How can disabled children get Social Security?


Children from birth to age 18 with a disability or blindness can receive monthly payments if the child’s:

To find out specific information about your child’s eligibility for Social Security, we encourage you to contact us through any of our normal channels of communication.

Can I get disability after I start getting retirement payments?


If you are receiving Social Security retirement payments, and become disabled after you file, refer to our electronic publication, Disability Benefits

Can I still get disability payments while I’m working?


Refer to our publication, Working While Disabled-How We Can Help, for more information about work limits when receiving disability benefits.

What information do you have for employers?


We have several resources and publications available for employers at our Business Service site. Check out our “Frequently Asked Questions about Business Services”, as well as all our other sites: Retirement, Disability, Survivors, Supplemental Security Income, and Medicare.

If you don’t happen to find the answer to your specific question, feel free to contact us through any of our normal channels of communication.

My paycheck shows a decuction for FICA taxes or OASDI.  What is that?


When you work, you pay taxes into Social Security. These taxes are collected under the Federal Insurance Contributions Act, or FICA, for short.  OASDI is just another abbreviation for Social Security taxes.

FICA also requires your employer to match what you pay, and contribute the money to the Social Security Trust Fund.
For more information about Social Security taxes, visit this page on our website.

Why do I need to start planning and saving for retirement now?


Most financial advisors say retirees will need 70 percent or more of pre-retirement earnings to live comfortably. The average Social Security retirement payment makes up about 40 percent of a person’s pre-retirement earnings.  So young adults will need private pensions, savings and investments to make up the difference. As a young adult, consider planning, saving and investing early. We strongly encourage you to do your own research about saving and investing and pick a plan that works best for you. As you plan for your financial future, refer to our Benefits Planners site, to help you better understand your Social Security protection.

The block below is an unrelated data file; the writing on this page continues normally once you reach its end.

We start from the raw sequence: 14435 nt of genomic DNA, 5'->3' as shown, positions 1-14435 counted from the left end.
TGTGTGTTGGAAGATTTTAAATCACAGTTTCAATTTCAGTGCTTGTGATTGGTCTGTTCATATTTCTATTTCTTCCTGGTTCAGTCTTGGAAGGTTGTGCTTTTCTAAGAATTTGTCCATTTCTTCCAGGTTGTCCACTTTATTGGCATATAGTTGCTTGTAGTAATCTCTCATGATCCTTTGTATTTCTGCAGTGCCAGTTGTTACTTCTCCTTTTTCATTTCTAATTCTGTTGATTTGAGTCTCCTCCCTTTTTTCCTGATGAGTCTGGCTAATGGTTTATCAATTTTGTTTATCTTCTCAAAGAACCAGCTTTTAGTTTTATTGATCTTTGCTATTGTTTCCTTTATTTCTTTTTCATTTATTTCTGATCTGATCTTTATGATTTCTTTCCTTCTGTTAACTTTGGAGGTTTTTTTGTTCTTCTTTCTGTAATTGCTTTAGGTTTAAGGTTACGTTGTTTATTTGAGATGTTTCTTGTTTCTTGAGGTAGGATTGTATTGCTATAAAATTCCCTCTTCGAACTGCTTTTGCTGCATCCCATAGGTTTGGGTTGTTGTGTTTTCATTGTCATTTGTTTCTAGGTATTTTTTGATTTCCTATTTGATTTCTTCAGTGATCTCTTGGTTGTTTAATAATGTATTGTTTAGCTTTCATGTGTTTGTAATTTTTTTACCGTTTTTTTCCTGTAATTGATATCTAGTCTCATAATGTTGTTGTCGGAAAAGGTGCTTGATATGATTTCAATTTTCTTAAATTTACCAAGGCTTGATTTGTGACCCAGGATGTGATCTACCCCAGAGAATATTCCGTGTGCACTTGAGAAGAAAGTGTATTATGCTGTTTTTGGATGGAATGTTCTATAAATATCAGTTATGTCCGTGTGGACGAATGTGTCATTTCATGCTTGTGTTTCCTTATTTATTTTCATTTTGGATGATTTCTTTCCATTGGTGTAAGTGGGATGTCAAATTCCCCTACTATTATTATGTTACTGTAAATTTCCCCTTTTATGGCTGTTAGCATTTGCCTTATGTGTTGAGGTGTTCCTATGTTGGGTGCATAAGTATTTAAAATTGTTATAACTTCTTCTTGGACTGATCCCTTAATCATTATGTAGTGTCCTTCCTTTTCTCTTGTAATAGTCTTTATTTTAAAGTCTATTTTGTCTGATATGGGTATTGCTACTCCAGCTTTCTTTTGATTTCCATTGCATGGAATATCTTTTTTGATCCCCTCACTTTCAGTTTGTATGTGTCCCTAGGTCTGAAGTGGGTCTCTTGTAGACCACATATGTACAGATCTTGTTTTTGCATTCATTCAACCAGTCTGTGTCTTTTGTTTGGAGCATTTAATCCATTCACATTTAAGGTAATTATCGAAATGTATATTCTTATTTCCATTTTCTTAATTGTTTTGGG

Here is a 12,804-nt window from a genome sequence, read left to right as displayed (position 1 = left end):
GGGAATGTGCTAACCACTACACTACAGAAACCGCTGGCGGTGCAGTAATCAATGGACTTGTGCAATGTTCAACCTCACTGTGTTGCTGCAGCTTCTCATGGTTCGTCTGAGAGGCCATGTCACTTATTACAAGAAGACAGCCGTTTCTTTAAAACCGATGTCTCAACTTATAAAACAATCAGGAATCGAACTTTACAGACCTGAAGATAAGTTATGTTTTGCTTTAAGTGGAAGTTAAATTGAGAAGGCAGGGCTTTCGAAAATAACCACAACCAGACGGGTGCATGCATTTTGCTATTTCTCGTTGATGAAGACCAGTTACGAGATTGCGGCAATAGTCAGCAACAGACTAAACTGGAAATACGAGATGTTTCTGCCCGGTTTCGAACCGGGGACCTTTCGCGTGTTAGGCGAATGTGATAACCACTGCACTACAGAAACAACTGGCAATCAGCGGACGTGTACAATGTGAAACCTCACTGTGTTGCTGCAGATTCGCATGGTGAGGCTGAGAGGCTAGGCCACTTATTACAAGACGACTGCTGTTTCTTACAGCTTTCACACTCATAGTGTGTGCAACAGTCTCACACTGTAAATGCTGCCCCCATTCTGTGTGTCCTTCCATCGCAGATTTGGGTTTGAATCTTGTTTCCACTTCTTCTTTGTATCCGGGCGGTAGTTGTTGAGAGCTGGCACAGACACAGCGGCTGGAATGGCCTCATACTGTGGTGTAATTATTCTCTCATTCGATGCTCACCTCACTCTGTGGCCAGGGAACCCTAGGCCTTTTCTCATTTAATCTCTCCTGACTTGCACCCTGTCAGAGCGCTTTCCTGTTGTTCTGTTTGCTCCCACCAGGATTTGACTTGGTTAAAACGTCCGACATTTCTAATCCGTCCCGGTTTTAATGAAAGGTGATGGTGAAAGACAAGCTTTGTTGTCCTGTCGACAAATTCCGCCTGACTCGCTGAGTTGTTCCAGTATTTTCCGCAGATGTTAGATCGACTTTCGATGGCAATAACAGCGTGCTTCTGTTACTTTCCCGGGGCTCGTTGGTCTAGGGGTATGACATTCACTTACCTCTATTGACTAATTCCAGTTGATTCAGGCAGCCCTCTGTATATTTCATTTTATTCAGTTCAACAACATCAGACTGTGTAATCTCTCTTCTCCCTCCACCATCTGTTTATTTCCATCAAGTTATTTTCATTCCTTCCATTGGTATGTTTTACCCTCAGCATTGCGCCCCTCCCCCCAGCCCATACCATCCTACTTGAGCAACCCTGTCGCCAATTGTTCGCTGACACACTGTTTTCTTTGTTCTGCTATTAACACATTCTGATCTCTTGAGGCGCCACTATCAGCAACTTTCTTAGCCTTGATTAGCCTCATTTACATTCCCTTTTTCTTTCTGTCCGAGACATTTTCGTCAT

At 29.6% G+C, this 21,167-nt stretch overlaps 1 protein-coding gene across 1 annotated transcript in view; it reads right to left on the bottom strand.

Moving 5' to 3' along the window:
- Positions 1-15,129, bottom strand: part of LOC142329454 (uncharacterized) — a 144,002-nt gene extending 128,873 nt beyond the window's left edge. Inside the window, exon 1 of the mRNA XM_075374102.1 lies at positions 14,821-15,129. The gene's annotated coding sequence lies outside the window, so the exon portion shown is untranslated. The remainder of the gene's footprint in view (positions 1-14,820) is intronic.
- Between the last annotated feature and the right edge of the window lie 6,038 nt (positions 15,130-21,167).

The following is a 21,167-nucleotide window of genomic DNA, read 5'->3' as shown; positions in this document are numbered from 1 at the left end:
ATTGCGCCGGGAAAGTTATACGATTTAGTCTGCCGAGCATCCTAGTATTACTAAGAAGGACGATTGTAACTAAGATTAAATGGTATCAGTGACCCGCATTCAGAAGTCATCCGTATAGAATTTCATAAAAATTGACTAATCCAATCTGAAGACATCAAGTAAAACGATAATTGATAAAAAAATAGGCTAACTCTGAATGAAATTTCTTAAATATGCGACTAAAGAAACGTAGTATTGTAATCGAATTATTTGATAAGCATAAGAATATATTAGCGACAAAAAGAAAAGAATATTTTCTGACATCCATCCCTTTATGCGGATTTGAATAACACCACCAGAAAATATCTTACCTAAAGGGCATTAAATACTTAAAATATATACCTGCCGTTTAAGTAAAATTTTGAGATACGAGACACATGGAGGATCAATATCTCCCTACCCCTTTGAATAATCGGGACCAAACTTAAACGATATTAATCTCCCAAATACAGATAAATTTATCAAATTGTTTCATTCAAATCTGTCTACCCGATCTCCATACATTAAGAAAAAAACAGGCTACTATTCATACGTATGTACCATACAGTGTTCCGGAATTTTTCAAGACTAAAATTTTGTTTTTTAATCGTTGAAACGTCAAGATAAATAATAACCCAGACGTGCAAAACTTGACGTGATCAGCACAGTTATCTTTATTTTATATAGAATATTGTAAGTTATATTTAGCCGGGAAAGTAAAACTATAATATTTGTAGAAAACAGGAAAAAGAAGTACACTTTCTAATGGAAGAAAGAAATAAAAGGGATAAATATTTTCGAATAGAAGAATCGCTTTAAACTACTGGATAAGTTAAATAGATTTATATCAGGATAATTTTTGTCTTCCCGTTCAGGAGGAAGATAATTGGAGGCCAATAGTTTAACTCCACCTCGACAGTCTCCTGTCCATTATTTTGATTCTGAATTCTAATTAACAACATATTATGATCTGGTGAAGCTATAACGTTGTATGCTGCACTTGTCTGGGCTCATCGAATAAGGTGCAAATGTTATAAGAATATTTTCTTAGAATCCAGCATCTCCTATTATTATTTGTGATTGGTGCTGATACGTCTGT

In 2009, we launched a research initiative to better inform the public about retirement planning options, the Financial Literacy Initiative. We are working on this project with the Financial Literacy Research Consortium (FLRC).  The FLCRS consists of three non-partisan, multidisciplinary research centers at Boston College, the RAND Corporation, and the University of Wisconsin.

For free financial planning information, visit: www.socialsecurity.gov/planners., www.choosetosave.org, and www.mymoney.gov.

I believe someone is committing fraud against Social Security. How do I report that?


Social Security considers reports of fraud very seriously. The Office of the Inspector General (OIG) investigates instances of Social Security-related fraud, waste, and program abuse. To report fraud cases, you can reach us by Internet, mail, fax, and phone.